Workers Vanguard No. 974
18 February 2011
Immigrant Rights, Black Rights Go Hand in Hand
14th Amendment: Gain of Civil War Victory Over Slavery
As they run around the country waving their little pocket Constitutions, the Republican right, including Tea Party adherents, have launched an assault on the fundamental right of citizenship. These “strict constructionists,” who claim every word in the Constitution is nearly as sacrosanct as those in the King James Bible, are calling to amend or repeal the Fourteenth Amendment, which bestows citizenship on all persons born in the U.S. The racist yahoos are most immediately threatening immigrant men and women and also their children, with those born in the U.S. reviled by these bigots as “anchor babies.” But make no mistake: The attack on the Fourteenth Amendment, one of the gains of the Civil War that destroyed black chattel slavery, underscores that anti-immigrant chauvinism threatens black people as well.
The in-your-face racism of the Tea Party types allows the Democratic Party—the other party of racist capitalist rule—to more easily posture as the friend of immigrants, even as the Obama administration carries out a coldly efficient deportation campaign. Over the past two years, Obama’s Bureau of Immigration and Customs Enforcement deported nearly 800,000 immigrants, setting new records. While scolding Arizona Republican governor Jan Brewer for signing into law the state’s apartheid-style anti-immigrant pass law, the Obama administration metes out essentially the same treatment. Its “Secure Communities” program uses the cops to harass anyone who doesn’t look “American” and to sweep up immigrant workers. Maria Ledezma knows as much. Ledezma, who herself was brought to Arizona from Mexico as a toddler, was deported from Phoenix to the Mexican border town of Nogales. Sobbing as she explained her forced separation from her three daughters, all U.S. citizens, she said, “I never imagined being here. I’ll bet right now that my girls are asking, ‘Where’s Mom?’”
From moves in state legislatures to restrict who qualifies for “citizenship,” including by creating two tiers of birth certificates, up to the White House, the attacks on immigrant rights are truly imbued with “bipartisan spirit.” It is no accident that this occurs in the midst of the worst economic crisis since the Great Depression, with immigrants charged with “stealing jobs” and grabbing government handouts. This is but one of the myriad ways the capitalist rulers whip up ethnic and racial hostilities to divide the working class and weaken its ability to struggle. The labor movement must see the struggle against anti-immigrant and anti-black racism as central to its own cause. No deportations! Full citizenship rights for all immigrants!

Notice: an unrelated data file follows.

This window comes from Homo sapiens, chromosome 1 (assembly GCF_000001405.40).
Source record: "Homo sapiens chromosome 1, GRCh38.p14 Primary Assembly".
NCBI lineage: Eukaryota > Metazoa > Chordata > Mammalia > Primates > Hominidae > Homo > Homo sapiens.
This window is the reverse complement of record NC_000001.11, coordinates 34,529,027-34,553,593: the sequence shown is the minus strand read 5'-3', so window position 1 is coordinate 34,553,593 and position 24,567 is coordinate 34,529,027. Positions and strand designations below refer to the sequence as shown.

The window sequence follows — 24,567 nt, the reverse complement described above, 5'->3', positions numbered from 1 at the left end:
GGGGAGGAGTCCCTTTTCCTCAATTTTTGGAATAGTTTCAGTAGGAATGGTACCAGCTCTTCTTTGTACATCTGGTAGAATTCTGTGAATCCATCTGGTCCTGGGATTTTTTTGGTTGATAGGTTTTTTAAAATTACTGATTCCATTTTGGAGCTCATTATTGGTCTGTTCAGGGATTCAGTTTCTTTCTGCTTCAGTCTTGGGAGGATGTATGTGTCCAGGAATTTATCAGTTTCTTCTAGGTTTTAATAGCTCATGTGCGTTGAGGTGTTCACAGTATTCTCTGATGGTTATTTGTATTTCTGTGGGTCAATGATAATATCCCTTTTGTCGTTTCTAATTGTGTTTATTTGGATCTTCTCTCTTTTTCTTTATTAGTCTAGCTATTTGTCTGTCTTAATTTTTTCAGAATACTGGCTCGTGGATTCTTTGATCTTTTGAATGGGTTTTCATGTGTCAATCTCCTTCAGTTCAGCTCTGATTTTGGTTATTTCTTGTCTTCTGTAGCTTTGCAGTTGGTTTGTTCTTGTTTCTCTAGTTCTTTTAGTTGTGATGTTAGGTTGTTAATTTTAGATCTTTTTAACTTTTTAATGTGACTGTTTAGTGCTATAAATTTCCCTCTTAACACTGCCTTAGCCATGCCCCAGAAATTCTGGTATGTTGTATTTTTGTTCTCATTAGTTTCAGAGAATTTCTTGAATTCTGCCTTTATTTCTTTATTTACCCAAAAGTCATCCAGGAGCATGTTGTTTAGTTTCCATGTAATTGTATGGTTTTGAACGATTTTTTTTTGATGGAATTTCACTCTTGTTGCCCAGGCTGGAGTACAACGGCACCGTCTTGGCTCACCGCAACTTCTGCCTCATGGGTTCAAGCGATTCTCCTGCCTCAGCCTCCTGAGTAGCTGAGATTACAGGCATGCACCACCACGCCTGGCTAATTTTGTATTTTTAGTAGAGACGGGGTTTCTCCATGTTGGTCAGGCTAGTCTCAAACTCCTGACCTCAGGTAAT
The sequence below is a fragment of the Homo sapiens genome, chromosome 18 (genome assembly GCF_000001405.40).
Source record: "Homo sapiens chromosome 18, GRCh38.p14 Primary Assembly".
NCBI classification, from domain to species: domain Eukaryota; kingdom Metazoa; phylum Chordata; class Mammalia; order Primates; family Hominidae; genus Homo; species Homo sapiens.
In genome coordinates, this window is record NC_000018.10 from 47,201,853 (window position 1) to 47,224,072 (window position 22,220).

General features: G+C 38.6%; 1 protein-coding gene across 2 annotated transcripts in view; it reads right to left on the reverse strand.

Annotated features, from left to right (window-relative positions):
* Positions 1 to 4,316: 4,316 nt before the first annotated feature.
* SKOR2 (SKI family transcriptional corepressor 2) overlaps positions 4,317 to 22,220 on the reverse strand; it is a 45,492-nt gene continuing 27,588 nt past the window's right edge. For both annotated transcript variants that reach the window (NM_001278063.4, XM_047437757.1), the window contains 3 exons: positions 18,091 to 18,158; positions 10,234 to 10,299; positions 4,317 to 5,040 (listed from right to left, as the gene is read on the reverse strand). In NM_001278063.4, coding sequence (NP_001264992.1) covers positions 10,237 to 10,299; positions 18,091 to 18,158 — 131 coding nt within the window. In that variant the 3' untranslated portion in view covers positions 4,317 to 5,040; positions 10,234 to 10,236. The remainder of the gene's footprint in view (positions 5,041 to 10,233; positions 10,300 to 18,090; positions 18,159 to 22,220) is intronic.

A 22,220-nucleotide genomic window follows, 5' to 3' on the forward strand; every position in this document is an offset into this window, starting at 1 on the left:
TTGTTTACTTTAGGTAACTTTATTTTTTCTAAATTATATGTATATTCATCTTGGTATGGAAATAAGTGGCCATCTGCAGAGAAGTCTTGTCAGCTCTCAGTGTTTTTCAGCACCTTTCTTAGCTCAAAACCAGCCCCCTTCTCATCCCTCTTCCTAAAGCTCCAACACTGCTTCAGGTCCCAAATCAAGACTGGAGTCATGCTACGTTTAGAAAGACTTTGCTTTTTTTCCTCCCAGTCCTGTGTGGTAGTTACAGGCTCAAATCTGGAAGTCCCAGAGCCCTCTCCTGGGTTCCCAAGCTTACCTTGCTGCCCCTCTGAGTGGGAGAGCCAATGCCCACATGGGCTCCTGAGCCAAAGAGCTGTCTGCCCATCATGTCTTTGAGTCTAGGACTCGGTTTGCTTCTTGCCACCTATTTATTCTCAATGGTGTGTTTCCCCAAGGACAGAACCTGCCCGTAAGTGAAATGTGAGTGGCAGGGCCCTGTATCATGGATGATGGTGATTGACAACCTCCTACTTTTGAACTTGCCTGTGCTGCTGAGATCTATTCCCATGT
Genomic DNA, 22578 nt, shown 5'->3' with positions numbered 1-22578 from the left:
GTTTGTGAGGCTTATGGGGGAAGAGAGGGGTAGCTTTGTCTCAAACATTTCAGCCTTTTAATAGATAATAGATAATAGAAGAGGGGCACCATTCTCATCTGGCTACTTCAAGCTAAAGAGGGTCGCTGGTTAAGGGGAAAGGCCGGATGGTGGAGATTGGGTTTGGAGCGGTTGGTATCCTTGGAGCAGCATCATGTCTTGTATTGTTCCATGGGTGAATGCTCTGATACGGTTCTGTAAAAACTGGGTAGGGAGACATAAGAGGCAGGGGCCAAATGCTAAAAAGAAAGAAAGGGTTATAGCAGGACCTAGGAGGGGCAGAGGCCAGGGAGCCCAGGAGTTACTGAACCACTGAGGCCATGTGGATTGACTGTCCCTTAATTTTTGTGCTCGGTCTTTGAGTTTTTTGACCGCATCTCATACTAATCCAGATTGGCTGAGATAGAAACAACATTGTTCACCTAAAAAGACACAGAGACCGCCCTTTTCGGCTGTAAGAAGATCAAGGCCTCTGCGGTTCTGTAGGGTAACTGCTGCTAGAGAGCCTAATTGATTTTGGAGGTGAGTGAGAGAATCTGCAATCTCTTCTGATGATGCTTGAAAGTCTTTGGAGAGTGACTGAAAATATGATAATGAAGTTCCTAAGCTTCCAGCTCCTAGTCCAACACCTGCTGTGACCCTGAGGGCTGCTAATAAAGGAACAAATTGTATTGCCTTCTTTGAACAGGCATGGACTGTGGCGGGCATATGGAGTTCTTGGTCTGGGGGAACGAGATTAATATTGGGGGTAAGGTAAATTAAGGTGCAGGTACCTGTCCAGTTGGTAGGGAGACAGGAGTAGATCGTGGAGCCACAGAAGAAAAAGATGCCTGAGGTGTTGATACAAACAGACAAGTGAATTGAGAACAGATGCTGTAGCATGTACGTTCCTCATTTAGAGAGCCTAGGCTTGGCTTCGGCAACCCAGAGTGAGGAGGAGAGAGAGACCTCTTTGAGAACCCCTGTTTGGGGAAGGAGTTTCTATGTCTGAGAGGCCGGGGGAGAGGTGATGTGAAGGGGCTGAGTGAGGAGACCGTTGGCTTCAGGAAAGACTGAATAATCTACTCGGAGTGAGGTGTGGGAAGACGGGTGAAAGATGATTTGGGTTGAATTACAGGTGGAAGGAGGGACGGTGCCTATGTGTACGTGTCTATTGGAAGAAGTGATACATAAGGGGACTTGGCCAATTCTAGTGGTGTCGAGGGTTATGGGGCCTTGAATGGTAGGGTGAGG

At this stage, moves to abrogate the Fourteenth Amendment may not go very far. But there has been a very real and concerted attack on fundamental rights of citizenship under the so-called “war on terror.” As we warned, the “anti-terror” witchhunt that first took aim against people from predominantly Muslim countries soon targeted black people, the labor movement and the rights of the populace as a whole.
In 2002, the government seized U.S. citizen Jose Padilla and locked him up for years as an “unlawful enemy combatant” without filing charges or allowing him a trial, in which the government would have to prove his “guilt.” As the Spartacist League and Partisan Defense Committee wrote in an amici curiae brief on Padilla’s behalf (printed in the PDC’s Class-Struggle Defense Notes No. 31, Summer 2003):
“The Executive’s declaration that its ‘war against terrorism’ forfeits constitutional protections for designated individuals echoes the regimes of shahs and colonels and presidents ‘for life’ from the Near East to Africa to Latin America, to justify the mass imprisonment and unmarked graves of political dissidents. Like them, the Executive is proclaiming the right to disappear citizens of its choosing.”
Extending this authority, last year the Obama administration gave legal sanction for the targeted assassination of a U.S. citizen living abroad—Muslim cleric Anwar al-Awlaki, accused of being an Al Qaeda operative.
Meanwhile, an estimated 5.3 million Americans are denied the right to vote because of laws that prohibit voting by people with felony convictions, including some 1.4 million black men. Thus, in Florida, over 30 percent of black men cannot vote. We demand: Full voting rights for prisoners and felons!